Are “libertarian” and “libertine” the same?
Can Christians decide not to behave sinfully, expect others in their churches and families to behave righteously, while at the same time expecting those outside the church to sin? Can we oppose sin in our own lives while avoiding the use of our governments to force others to behave righteously?
Proper government should:
1. Protect people from each other.
2. Promote the general welfare (as opposed to the welfare of specific individuals at the expense of others).
3. NOT attempt to protect people from themselves.
1. The Bible is the inerrant word of God.
2. Humans are fallen, naturally selfish, like to tell each other what to do, but don’t like being told what to do. And that’s the good ones.
3. The goal of Christians is primarily to glorify God – and the #1 way we do this is to LOVE – love God, others, and ourselves in a humble, selfless way. One significant reason we exist on Earth is to bear witness to God’s glory and love to those who do not believe in Him as our part of bringing others to Him.
4. There are a number of activities God says are sinful (wrong, falling short of His design for us). These include sex outside the marriage of a man and woman, taking drugs for pleasure, getting drunk, gluttony, stealing, murdering, and taking His Name in vain.
5. Proper government is the collective organization of the individual right to lawful defense of their lives, freedom & property. (see Bastiat’s “The Law” for details)
Wrong activities are only the governments’ business if the people engaging have harmed or are threatening to harm someone else. Gov’t exists to protect us from each other, not ourselves. Romans 13 speaks of government using the sword to punish evil-doers, but then calls the government “God’s avenger”. This could mean government is God-ordained to avenge people who have been wronged by others, since we are not supposed to take our own revenge. Or it could mean that (as we see in Romans 8) that God uses evil governments for good despite themselves.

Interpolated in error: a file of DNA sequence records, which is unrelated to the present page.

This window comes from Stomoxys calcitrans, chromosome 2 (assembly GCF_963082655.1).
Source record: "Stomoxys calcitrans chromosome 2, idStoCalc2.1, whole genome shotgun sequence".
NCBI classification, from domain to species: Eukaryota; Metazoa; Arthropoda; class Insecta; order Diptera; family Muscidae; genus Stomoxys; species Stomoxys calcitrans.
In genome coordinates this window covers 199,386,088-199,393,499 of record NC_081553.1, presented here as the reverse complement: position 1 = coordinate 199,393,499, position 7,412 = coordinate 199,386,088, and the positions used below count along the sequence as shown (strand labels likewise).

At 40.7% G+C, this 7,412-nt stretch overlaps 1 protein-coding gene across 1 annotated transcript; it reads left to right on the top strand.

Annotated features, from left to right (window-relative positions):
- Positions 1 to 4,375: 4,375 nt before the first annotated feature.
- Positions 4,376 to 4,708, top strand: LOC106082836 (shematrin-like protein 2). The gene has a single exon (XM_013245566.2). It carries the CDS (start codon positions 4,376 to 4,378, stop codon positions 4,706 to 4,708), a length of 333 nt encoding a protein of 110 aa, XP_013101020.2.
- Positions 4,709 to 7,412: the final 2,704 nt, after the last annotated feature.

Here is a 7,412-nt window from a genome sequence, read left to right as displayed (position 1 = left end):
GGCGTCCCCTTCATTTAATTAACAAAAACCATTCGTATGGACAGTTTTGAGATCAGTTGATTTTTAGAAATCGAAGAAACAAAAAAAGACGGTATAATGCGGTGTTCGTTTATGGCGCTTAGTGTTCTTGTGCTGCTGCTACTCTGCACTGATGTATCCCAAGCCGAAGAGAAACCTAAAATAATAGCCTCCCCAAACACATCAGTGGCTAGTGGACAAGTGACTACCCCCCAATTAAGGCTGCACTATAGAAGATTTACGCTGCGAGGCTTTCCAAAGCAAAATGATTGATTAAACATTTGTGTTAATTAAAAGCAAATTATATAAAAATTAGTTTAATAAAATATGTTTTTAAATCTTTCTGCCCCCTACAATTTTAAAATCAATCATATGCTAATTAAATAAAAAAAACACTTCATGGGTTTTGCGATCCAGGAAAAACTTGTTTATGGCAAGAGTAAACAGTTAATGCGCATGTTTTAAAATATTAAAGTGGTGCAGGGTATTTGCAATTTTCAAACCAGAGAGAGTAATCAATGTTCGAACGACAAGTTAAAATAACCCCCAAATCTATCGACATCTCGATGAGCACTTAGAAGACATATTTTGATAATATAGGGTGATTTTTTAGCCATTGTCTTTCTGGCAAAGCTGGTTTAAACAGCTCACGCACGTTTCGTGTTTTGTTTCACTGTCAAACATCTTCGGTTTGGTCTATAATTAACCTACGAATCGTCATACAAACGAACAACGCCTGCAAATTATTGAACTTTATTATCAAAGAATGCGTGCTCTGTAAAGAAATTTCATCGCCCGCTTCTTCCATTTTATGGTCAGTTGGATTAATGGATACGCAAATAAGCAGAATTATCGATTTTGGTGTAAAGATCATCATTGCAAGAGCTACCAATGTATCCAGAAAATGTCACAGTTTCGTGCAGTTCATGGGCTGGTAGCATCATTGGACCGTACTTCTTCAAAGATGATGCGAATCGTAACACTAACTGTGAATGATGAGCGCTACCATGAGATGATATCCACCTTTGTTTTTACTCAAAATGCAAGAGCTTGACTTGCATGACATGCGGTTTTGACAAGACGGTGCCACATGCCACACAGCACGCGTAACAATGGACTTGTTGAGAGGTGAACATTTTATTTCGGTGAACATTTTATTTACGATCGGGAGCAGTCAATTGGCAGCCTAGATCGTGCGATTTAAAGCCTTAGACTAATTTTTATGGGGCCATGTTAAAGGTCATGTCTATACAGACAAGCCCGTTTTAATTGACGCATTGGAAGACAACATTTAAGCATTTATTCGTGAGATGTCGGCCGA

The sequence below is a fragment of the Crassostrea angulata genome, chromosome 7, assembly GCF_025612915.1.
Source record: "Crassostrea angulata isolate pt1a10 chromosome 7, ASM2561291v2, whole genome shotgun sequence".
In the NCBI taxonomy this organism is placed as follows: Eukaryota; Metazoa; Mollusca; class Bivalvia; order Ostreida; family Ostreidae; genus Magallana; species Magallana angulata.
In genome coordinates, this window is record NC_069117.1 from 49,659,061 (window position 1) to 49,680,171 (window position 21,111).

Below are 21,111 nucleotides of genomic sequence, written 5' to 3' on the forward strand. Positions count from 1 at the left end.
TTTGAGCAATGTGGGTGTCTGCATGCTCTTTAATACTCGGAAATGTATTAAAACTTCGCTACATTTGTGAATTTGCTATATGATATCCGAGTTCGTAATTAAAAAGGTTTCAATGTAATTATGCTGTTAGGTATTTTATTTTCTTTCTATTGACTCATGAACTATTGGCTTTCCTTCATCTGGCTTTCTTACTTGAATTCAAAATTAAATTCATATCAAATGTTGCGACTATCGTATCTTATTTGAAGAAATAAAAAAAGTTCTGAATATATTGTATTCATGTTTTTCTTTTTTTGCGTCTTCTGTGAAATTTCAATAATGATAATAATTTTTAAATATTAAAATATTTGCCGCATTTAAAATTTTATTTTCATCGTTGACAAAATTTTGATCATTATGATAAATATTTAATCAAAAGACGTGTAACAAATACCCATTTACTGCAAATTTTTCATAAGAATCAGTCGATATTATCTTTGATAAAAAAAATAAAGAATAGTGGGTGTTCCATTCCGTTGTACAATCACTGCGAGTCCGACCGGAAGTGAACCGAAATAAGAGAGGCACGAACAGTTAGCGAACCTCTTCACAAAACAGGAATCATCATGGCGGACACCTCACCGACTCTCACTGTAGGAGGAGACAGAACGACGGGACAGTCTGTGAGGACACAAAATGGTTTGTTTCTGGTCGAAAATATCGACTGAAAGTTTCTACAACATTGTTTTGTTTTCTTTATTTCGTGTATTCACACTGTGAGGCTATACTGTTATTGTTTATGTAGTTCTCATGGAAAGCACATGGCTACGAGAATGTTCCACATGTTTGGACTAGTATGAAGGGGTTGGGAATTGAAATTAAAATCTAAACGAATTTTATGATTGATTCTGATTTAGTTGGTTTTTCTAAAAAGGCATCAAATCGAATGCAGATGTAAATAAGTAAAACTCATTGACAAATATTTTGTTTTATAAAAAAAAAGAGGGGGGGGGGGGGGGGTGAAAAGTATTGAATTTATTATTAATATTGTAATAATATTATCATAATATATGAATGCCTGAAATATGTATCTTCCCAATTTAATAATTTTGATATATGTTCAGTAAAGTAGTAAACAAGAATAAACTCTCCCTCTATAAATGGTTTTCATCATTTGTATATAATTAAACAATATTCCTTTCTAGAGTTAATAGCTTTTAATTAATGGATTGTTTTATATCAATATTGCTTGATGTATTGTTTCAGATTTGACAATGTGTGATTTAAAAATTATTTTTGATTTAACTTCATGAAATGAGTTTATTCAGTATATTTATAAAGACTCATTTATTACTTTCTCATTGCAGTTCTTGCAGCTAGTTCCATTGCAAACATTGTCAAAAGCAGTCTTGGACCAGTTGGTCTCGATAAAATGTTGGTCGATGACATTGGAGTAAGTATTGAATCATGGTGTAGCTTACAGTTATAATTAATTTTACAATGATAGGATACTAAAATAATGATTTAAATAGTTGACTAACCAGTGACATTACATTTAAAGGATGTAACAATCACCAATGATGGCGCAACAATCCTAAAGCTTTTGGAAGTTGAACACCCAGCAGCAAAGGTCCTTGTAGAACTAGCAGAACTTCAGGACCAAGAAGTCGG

Having the government force people to act right is counterproductive to our goal as Christians, which is to glorify God by loving – partially by encouraging people to come to a saving knowledge of Jesus Christ. If people are being forced to act like Christians, that will be counterproductive to that effort. They may think they are behaving well enough to qualify as Christians, having their own depravity hidden from them. Romans 8 makes it very clear that it is impossible for non-Christians to please God anyway. They need faith, not forced outward obedience.
Christians are supposed to exercise self-control, not government control.
Paul makes this explicitly clear in 1Cor 5:9-13: “I wrote you in my letter not to associate with immoral people; I did not at all mean with the immoral people of this world, or with the covetous and swindlers, or with idolaters, for then you would have to go out of the world. But actually, I wrote to you not to associate with any so-called brother if he is an immoral person, or covetous, or an idolater, or a reviler, or a drunkard, or a swindler–not even to eat with such a one. For what have I to do with judging outsiders? Do you not judge those who are within the church? But those who are outside, God judges.”
Taken to its logical extreme, theocratic philosophy of helping people live healthy (smoking bans, etc) and righteously must conclude in total state control similar to what we read in 1984 (you have to get up & do your calisthenics in front of the TV, etc)
Also, there is legitimate debate among Christians on what is right. For example, Heb 10:25 says we are supposed to go to church. Taken to its extreme, a theocrat might require people to attend church, and my involvement in a home-church might land me on the wrong side of the law. This is obviously an extreme case, but it IS the logical conclusion of that philosophy of government.
To sum up, right behavior is between people and God – not the government. And the problem with non-Christians is not their lack of right behavior anyway, but rather their lack of faith in God. Government should only step in when people harm or endanger each other.
Now, if and when Jesus returns to rule this Earth … at that point I will definitely be a theocrat.
“Of all tyrannies, a tyranny sincerely exercised for the good of its victims may be the most oppressive. It would be better to live under robber barons than under omnipotent moral busybodies. The robber baron’s cruelty may sometimes sleep, his cupidity may at some point be satiated; but those who torment us for our own good will torment us without end for they do so with the approval of their own conscience. They may be more likely to go to Heaven yet at the same time likelier to make a Hell of earth. This very kindness stings with intolerable insult. To be “cured” against one’s will and cured of states which we may not regard as disease is to be put on a level of those who have not yet reached the age of reason or those who never will; to be classed with infants, imbeciles, and domestic animals.”
– C. S. Lewis